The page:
Bad Reviews for Patron at Restaurant in Mexico

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MEXICO CITY -- Andrea Benítez simply did what many rich, connected Mexicans have always done: she used her influence to step on the lower born. Witnesses said that when she was not given the table she wanted on Friday at Maximo Bistrot, a popular Mexico City restaurant, she called in inspectors who worked for her father at the country's main consumer protection agency to shut it down.

"Dreadful service," she wrote on Twitter, before announcing she had arrived at the agency to complain. "They have no manners."

What followed, however, caught much of Mexico by surprise. Instead of enjoying the perks of privilege, Ms. Benítez and her father have become the targets of a broad and swift social media campaign -- with tens of thousands of Tweets condemning them -- that led the president's office on Monday to announce a formal investigation into allegations of abuse of power.

This kind of response, it must be said, is exceedingly rare in Mexico. Murders are routinely ignored by the authorities here, and increasingly by senior officials who would prefer to discuss other topics. But the food at Maximo Bistrot apparently has the capacity to ignite public rage and government action like little else.

To many of its fans, the restaurant is the Chez Panisse of Mexico City, a gastro-paradise of fresh ingredients delivered with innovation for (relatively) affordable prices, in a simple dining room often populated by stars, from Mexican actors to visiting luminaries like Patti Smith. It is one of many new restaurants here that have sought to reinvent Mexican cuisine, taking advantage of both a booming economy and the fact that food is an economic exception -- one of the only industries where Mexico's monopolistic tendencies do not hold sway.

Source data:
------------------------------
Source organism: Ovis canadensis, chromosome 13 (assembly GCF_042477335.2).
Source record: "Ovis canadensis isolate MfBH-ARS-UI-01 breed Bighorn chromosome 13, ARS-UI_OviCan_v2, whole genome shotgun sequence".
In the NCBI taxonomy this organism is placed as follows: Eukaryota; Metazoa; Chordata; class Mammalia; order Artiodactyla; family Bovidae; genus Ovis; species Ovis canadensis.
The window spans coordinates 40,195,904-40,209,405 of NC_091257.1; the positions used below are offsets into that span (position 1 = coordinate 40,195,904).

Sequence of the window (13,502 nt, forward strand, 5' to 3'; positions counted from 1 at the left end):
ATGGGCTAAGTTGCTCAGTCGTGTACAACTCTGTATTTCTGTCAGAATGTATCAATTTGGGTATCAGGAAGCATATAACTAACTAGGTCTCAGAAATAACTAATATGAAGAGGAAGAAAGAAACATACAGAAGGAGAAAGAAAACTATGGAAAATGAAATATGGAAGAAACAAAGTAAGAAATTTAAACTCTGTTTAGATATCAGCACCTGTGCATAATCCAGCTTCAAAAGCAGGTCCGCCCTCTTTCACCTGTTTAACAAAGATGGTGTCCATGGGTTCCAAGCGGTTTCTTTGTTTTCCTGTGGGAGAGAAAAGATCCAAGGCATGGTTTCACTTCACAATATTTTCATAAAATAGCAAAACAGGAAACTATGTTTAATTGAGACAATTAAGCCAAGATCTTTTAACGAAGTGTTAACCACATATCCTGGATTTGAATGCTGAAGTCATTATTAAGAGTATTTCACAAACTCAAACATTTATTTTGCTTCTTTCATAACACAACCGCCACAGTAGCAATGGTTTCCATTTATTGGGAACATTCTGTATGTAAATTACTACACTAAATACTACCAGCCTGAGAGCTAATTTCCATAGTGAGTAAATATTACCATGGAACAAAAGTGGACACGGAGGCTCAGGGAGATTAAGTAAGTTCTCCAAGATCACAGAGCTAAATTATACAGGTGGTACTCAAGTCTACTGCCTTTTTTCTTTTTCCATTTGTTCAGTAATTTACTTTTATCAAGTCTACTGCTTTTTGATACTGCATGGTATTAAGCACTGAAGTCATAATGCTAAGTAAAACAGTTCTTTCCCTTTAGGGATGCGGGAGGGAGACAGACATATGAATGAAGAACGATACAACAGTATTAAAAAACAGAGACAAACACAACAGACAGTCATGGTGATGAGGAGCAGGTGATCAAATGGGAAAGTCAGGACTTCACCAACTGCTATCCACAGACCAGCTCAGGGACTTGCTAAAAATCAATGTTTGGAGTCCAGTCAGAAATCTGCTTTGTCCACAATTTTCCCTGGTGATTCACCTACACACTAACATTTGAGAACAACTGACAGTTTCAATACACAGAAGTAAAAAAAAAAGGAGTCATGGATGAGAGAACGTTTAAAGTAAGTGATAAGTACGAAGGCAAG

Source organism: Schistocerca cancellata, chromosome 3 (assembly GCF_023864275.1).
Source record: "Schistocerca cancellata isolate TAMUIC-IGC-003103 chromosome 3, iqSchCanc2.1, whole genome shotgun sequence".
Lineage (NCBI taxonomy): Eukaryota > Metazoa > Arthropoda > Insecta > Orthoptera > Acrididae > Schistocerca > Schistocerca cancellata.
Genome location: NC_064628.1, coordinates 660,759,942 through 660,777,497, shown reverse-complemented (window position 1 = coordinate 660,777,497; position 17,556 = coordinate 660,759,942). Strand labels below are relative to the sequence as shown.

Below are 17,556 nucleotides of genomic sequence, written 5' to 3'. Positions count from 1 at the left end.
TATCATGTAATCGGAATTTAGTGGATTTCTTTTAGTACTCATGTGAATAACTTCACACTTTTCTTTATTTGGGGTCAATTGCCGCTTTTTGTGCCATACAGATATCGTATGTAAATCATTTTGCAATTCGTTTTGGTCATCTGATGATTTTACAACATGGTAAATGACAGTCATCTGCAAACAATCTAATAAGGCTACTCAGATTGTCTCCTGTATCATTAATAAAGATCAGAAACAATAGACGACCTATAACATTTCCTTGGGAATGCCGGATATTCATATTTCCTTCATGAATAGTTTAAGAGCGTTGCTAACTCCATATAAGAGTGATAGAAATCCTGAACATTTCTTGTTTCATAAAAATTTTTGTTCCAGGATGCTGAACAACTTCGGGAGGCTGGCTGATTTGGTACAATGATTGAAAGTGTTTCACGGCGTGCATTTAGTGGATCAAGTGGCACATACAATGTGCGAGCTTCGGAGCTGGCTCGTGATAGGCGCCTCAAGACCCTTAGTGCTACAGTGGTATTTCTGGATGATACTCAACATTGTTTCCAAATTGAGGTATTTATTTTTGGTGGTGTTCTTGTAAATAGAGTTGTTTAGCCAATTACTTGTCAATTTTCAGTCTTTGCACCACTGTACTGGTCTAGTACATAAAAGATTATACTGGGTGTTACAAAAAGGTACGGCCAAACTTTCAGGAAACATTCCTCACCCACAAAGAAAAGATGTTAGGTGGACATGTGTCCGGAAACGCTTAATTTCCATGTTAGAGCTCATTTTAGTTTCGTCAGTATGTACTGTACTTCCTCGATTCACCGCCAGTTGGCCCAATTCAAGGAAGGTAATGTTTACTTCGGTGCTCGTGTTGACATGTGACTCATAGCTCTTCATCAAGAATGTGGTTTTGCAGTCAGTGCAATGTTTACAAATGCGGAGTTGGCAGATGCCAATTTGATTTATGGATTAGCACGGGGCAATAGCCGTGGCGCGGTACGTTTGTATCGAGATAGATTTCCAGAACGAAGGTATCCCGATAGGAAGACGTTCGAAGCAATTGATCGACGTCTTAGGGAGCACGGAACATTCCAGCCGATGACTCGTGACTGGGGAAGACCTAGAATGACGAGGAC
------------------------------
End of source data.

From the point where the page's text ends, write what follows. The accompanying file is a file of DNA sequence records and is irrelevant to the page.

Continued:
Many of the restaurant's regular patrons said the young Ms. Benítez clearly miscalculated by assuming that all the smartphone owners at dinner would let her get away with such behavior.

"It's such blatant corruption that's right in our faces," said Max St. Romain, 42, a filmmaker who saw the inspectors slap an enormous "suspension of activities" sticker on Maximo Bistrot on Friday night. "It's a connection to the corruption that ruled Mexico for decades -- the fact that a child of someone in power can use it just on a whim, on a tantrum."

Twitter users immediately gave Ms. Benítez a hashtag: #LadyProfeco. Profeco is the abbreviated version of the office that her father directs, and "Lady" referred back to another recent incident labeled #LadiesDePolanco -- when some drunken young women in the posh neighborhood of Polanco were caught on video berating police officers for being "salary men."

As of Sunday evening, Twitter had logged around 42,000 messages referring to #LadyProfeco in every manner of vulgar insult.

Ms. Benítez's father, Humberto Benítez Treviño, eventually apologized, releasing a statement declaring that his daughter had exaggerated, prompting inspectors to overreact.

The Net vigilantism, nonetheless, has not let up. Few of the Benítezes' critics seem to expect a real investigation, so they are again turning to digital outrage and humor. One artist even turned Lady Profeco into a satirical comic book heroine.

"Is there a business that's given you bad service?" she is depicted as saying on the cover. "Talk to me and I'll tell my daddy to shut it down."

world

This article originally appeared in The New York Times.


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